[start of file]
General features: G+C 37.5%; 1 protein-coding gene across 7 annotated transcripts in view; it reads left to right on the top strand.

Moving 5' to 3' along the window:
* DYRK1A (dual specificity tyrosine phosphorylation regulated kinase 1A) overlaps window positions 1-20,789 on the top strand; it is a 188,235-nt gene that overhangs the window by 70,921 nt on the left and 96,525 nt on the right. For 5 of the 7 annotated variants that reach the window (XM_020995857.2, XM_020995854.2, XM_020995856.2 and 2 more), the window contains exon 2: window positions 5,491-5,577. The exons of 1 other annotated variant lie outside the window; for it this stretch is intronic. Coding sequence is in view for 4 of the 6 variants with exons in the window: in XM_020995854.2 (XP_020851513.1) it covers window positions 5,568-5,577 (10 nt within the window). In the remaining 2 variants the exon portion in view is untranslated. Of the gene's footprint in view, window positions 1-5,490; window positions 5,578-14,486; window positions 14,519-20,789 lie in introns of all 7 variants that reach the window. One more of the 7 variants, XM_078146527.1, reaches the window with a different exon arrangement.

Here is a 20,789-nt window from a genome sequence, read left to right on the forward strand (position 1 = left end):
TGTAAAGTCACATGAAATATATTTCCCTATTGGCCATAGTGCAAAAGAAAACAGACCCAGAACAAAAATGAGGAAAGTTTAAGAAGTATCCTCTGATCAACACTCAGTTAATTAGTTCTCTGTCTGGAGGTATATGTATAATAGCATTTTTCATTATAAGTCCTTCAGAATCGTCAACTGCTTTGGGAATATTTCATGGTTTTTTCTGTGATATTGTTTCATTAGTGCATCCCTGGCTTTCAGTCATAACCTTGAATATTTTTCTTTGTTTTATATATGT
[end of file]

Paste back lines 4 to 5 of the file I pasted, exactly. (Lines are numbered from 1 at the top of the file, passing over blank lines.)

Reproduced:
Here is a 20,789-nt window from a genome sequence, read left to right on the forward strand (position 1 = left end):
TGTAAAGTCACATGAAATATATTTCCCTATTGGCCATAGTGCAAAAGAAAACAGACCCAGAACAAAAATGAGGAAAGTTTAAGAAGTATCCTCTGATCAACACTCAGTTAATTAGTTCTCTGTCTGGAGGTATATGTATAATAGCATTTTTCATTATAAGTCCTTCAGAATCGTCAACTGCTTTGGGAATATTTCATGGTTTTTTCTGTGATATTGTTTCATTAGTGCATCCCTGGCTTTCAGTCATAACCTTGAATATTTTTCTTTGTTTTATATATGT